GULLANE, Scotland — One of the greatest final rounds in a major. Two of the best shots he ever struck with a 3-wood. The third leg of the Grand Slam.
Phil Mickelson never imagined any of this happening at the British Open.
No wonder he never took his hand off the base of that silver claret jug as he talked about the best Sunday he ever had at a major. Five shots out of the lead, Mickelson blew past Tiger Woods, caught up to Lee Westwood and Masters champion Adam Scott, and won golf's oldest championship with the lowest final round in his 80 majors.
With four birdies over the last six holes, Mickelson closed with a 5-under 66 for a three-shot win over Henrik Stenson.
No longer is he mystified by links golf, and he has his name etched in that jug to prove it.
"This is such an accomplishment for me because I just never knew if I'd be able to develop the game to play links golf effectively," Mickelson said. "To play the best round arguably of my career, to putt better than I've ever putted, to shoot the round of my life ... it feels amazing to win the claret jug."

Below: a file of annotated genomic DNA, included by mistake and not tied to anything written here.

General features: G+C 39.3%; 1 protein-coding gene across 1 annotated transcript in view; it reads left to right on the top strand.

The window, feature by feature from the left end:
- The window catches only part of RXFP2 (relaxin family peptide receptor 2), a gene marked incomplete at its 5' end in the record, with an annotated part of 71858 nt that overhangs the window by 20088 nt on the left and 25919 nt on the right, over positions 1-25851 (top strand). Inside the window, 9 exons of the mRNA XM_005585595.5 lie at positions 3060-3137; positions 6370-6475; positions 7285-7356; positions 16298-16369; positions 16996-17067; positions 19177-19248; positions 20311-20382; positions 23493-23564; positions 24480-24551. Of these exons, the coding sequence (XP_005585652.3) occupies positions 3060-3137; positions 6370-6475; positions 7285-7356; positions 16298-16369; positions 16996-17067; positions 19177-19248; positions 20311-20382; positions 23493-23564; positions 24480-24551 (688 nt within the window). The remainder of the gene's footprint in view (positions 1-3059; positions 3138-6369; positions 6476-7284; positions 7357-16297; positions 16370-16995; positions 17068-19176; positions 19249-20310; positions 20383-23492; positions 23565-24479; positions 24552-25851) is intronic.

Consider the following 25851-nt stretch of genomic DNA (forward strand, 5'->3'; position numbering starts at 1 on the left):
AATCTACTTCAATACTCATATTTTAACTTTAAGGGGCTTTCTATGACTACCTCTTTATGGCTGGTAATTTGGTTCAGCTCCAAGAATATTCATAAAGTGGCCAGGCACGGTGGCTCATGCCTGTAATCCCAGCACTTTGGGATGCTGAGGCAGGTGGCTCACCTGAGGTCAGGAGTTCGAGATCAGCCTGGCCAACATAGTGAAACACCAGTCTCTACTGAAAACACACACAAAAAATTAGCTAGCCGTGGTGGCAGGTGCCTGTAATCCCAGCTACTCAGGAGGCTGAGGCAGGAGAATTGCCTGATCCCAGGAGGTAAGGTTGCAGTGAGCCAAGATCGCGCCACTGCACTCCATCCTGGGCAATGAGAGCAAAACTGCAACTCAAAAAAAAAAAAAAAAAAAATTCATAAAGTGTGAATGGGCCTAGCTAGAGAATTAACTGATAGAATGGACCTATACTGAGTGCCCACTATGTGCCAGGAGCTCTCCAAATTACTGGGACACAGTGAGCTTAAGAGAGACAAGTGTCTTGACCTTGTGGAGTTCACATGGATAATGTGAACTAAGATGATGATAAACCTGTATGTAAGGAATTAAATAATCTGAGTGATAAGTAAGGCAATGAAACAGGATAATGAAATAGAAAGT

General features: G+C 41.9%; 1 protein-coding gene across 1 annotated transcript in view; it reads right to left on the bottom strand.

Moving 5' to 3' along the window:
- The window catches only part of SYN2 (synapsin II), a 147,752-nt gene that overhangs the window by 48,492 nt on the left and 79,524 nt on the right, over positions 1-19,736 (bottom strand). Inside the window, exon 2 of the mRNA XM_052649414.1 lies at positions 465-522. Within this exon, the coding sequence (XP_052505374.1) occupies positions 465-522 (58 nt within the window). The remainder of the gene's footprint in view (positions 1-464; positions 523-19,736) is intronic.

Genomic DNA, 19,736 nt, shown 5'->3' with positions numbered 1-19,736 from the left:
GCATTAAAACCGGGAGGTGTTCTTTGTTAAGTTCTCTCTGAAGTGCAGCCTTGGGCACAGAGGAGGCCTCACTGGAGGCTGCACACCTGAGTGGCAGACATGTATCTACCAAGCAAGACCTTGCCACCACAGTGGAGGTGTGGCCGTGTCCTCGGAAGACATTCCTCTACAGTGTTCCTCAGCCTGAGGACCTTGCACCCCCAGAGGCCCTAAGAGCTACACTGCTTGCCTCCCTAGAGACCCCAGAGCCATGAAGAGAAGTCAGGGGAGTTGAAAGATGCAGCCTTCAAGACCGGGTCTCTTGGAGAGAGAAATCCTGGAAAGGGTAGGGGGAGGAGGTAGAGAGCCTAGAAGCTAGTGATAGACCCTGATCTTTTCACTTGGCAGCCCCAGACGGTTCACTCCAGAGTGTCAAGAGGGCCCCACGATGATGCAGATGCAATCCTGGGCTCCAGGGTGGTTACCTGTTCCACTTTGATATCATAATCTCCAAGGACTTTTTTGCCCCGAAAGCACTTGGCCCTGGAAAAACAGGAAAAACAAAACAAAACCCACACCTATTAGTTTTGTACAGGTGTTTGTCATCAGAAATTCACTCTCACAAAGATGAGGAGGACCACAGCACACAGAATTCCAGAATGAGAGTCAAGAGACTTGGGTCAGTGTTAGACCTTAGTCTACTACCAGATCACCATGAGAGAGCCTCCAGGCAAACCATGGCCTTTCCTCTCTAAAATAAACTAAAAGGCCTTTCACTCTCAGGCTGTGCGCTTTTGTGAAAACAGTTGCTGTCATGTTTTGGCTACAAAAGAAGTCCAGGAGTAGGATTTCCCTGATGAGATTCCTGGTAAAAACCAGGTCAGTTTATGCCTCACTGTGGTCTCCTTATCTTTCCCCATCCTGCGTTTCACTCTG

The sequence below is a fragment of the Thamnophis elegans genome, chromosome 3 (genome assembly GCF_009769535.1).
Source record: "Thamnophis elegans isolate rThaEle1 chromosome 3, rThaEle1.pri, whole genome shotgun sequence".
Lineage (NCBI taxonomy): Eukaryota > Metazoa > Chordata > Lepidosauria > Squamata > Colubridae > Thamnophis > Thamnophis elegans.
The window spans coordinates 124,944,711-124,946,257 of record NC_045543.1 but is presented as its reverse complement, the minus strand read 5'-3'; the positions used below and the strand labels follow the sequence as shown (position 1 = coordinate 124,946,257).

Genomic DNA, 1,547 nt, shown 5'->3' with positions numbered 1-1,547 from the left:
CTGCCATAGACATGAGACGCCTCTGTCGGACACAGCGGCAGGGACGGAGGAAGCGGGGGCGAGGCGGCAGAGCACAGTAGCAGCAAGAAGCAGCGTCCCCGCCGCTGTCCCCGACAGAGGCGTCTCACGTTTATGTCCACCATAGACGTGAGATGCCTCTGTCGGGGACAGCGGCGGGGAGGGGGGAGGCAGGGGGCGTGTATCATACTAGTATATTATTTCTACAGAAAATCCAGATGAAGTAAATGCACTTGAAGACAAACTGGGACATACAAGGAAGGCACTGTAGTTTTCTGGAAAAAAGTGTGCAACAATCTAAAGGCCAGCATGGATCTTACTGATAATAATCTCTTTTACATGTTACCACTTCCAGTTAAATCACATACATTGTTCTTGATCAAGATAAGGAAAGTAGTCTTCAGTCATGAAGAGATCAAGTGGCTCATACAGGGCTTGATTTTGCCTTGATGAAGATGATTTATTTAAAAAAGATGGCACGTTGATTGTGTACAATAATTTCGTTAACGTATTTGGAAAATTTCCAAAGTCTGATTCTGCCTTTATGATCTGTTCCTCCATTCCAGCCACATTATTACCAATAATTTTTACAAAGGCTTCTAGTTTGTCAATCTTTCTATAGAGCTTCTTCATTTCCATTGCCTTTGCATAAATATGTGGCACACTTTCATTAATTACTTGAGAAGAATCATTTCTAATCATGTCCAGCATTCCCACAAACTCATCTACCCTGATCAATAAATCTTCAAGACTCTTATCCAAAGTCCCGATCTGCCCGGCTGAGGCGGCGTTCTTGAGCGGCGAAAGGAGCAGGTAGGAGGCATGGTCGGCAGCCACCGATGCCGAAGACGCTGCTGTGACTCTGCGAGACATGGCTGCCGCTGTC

Introduced as the "champion golfer of the year," he held the oldest trophy in golf over his head to show it off to one side of the massive grandstand lining the 18th green at Muirfield, and then the other. An hour earlier, they gave the 43-year-old Mickelson the loudest ovation of the week as he walked up the final fairway.
He drained an 8-foot birdie putt and thrust his arms in the air, hugged caddie Jim "Bones" Mackay and whispered to him, "I did it." After signing for the lowest final round ever at Muirfield, Mickelson huddled with his wife and three children — back from a quick holiday to Spain — for a long embrace and waited for the others to finish.